The young Mr. Carnegie took a liking to Miss Kelley. He saw something in her beyond a servant. In their conversations he discovered she was educated, well read, and had a good mind for business. He shared his struggle how, as a poor immigrant, he did diligent research and educated himself on the ways of American business.
This was available to him at a private library accessible only to working boys of Pittsburgh. He maintained that the library had a tremendous impact on his life and his success. Clara challenged him with scenarios different from what he was accustomed.
Although many had come to America with nothing, Andrew had opportunities that Clara’s cousins in Slab Town did not. Theirs was a house made from salvaged wood and scrap metal. Jobs in the steel mills were dangerous and workers came home filled with soot, inside and out. This would have been Clara’s life in America, had fate not stepped in. The relationship between Andrew and Clara developed into more than that of employer and employee.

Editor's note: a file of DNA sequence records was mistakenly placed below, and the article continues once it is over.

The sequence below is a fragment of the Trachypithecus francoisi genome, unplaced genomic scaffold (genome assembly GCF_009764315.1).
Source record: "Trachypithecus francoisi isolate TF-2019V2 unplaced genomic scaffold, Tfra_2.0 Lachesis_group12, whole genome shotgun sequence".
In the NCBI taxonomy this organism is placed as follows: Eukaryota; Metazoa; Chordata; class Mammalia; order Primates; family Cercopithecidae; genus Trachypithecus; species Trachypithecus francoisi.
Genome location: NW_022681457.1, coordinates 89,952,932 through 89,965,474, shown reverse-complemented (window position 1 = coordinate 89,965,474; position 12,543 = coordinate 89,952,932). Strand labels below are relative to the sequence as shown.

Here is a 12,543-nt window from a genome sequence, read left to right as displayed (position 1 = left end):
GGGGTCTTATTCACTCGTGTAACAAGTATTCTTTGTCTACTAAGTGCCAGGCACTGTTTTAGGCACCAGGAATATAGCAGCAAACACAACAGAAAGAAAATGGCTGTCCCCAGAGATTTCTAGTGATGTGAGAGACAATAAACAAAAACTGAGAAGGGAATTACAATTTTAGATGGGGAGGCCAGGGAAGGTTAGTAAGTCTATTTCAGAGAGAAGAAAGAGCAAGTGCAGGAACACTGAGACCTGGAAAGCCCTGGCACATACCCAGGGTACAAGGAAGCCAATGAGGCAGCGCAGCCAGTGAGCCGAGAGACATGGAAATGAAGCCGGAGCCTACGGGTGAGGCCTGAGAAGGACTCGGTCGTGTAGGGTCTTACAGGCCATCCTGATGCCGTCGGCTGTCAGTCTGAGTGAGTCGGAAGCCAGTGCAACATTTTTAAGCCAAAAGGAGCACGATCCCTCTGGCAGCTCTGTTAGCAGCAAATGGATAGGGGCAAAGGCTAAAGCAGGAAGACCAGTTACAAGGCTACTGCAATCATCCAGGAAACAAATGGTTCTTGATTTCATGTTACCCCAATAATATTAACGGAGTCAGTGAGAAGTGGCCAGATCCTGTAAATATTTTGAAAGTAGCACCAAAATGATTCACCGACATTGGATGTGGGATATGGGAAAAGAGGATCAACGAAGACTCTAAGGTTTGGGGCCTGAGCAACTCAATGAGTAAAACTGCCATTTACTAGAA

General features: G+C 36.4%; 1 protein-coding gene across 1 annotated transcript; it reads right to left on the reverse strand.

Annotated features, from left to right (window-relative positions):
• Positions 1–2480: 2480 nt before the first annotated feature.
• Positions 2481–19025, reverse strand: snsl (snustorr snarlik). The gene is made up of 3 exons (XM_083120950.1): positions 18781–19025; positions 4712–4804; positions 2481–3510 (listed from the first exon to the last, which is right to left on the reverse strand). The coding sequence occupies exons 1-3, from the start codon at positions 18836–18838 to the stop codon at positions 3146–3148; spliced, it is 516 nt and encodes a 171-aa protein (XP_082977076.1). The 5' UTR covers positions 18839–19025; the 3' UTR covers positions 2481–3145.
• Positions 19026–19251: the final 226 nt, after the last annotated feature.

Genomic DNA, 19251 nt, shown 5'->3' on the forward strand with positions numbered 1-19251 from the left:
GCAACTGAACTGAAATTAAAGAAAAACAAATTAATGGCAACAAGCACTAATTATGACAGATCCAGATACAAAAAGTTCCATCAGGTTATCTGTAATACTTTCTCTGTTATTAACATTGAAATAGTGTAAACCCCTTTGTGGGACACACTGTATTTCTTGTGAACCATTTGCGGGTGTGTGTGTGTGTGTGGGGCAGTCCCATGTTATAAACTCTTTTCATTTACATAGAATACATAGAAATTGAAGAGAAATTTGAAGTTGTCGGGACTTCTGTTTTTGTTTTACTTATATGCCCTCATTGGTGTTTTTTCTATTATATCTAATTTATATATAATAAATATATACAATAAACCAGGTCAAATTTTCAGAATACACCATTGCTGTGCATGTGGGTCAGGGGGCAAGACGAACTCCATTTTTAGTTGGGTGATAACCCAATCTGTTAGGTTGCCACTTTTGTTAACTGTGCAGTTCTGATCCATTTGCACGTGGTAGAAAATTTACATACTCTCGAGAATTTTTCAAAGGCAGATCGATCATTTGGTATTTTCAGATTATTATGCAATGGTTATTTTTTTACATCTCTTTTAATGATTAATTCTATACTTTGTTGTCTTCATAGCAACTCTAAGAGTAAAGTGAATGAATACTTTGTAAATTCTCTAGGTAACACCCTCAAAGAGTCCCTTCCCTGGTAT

Benedict mixes fictional characters with historical figures to give the reader a glimpse into life in the late 19th century, for both the rich and the poor.
Andrew Carnegie’s real life generosity funded libraries, concert halls, a private research university, and a multitude of charitable organizations. Carnegie’s Maid envisions a life
that could have been, with cause for a dramatic alteration in a wealthy man’s attitude.
Marie Benedict’s novel can be found in the fiction section of the library; FIC BEN.